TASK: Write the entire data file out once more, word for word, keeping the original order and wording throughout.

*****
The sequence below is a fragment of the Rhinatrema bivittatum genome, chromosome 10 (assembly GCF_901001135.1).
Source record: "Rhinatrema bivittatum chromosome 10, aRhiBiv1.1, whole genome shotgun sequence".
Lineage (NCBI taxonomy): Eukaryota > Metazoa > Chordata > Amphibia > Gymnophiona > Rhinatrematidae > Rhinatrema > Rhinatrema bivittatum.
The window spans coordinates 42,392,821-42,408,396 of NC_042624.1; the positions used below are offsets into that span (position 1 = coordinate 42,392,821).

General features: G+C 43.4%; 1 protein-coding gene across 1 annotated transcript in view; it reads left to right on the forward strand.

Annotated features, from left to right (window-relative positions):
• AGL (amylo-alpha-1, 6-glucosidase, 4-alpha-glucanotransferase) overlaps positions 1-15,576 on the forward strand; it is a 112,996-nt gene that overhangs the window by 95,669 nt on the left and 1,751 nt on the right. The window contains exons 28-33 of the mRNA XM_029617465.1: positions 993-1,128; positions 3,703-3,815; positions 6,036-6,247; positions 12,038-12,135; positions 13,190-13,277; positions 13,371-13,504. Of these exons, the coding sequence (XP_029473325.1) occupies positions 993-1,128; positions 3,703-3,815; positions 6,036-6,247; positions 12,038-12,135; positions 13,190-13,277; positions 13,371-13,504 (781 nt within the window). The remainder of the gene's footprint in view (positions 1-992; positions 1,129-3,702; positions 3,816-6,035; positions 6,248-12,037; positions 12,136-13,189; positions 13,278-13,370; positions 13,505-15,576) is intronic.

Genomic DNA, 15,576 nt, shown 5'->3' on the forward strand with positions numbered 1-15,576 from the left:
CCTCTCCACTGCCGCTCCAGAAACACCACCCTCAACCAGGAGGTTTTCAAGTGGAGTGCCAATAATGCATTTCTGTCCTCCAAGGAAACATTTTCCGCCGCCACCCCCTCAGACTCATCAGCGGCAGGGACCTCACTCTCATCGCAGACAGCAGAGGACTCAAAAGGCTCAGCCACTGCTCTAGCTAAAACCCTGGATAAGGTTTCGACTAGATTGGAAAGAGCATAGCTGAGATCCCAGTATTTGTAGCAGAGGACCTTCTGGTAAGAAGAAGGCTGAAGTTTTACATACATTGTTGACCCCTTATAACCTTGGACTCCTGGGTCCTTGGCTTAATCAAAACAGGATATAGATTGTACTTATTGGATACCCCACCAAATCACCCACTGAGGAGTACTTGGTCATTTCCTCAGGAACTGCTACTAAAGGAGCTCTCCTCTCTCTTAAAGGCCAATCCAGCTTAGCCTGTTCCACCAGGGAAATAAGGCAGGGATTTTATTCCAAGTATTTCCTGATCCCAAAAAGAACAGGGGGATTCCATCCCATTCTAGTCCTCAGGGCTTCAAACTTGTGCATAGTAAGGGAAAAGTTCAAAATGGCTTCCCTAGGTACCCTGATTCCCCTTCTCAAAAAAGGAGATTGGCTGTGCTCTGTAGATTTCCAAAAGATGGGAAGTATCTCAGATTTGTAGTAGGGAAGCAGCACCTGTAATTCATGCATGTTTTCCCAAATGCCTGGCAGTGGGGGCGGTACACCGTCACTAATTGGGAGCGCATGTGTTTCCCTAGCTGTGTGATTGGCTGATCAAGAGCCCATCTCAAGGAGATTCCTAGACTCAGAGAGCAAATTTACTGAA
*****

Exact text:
The sequence below is a fragment of the Rhinatrema bivittatum genome, chromosome 10 (assembly GCF_901001135.1).
Source record: "Rhinatrema bivittatum chromosome 10, aRhiBiv1.1, whole genome shotgun sequence".
Lineage (NCBI taxonomy): Eukaryota > Metazoa > Chordata > Amphibia > Gymnophiona > Rhinatrematidae > Rhinatrema > Rhinatrema bivittatum.
The window spans coordinates 42,392,821-42,408,396 of NC_042624.1; the positions used below are offsets into that span (position 1 = coordinate 42,392,821).

General features: G+C 43.4%; 1 protein-coding gene across 1 annotated transcript in view; it reads left to right on the forward strand.

Annotated features, from left to right (window-relative positions):
• AGL (amylo-alpha-1, 6-glucosidase, 4-alpha-glucanotransferase) overlaps positions 1-15,576 on the forward strand; it is a 112,996-nt gene that overhangs the window by 95,669 nt on the left and 1,751 nt on the right. The window contains exons 28-33 of the mRNA XM_029617465.1: positions 993-1,128; positions 3,703-3,815; positions 6,036-6,247; positions 12,038-12,135; positions 13,190-13,277; positions 13,371-13,504. Of these exons, the coding sequence (XP_029473325.1) occupies positions 993-1,128; positions 3,703-3,815; positions 6,036-6,247; positions 12,038-12,135; positions 13,190-13,277; positions 13,371-13,504 (781 nt within the window). The remainder of the gene's footprint in view (positions 1-992; positions 1,129-3,702; positions 3,816-6,035; positions 6,248-12,037; positions 12,136-13,189; positions 13,278-13,370; positions 13,505-15,576) is intronic.

Genomic DNA, 15,576 nt, shown 5'->3' on the forward strand with positions numbered 1-15,576 from the left:
CCTCTCCACTGCCGCTCCAGAAACACCACCCTCAACCAGGAGGTTTTCAAGTGGAGTGCCAATAATGCATTTCTGTCCTCCAAGGAAACATTTTCCGCCGCCACCCCCTCAGACTCATCAGCGGCAGGGACCTCACTCTCATCGCAGACAGCAGAGGACTCAAAAGGCTCAGCCACTGCTCTAGCTAAAACCCTGGATAAGGTTTCGACTAGATTGGAAAGAGCATAGCTGAGATCCCAGTATTTGTAGCAGAGGACCTTCTGGTAAGAAGAAGGCTGAAGTTTTACATACATTGTTGACCCCTTATAACCTTGGACTCCTGGGTCCTTGGCTTAATCAAAACAGGATATAGATTGTACTTATTGGATACCCCACCAAATCACCCACTGAGGAGTACTTGGTCATTTCCTCAGGAACTGCTACTAAAGGAGCTCTCCTCTCTCTTAAAGGCCAATCCAGCTTAGCCTGTTCCACCAGGGAAATAAGGCAGGGATTTTATTCCAAGTATTTCCTGATCCCAAAAAGAACAGGGGGATTCCATCCCATTCTAGTCCTCAGGGCTTCAAACTTGTGCATAGTAAGGGAAAAGTTCAAAATGGCTTCCCTAGGTACCCTGATTCCCCTTCTCAAAAAAGGAGATTGGCTGTGCTCTGTAGATTTCCAAAAGATGGGAAGTATCTCAGATTTGTAGTAGGGAAGCAGCACCTGTAATTCATGCATGTTTTCCCAAATGCCTGGCAGTGGGGGCGGTACACCGTCACTAATTGGGAGCGCATGTGTTTCCCTAGCTGTGTGATTGGCTGATCAAGAGCCCATCTCAAGGAGATTCCTAGACTCAGAGAGCAAATTTACTGAA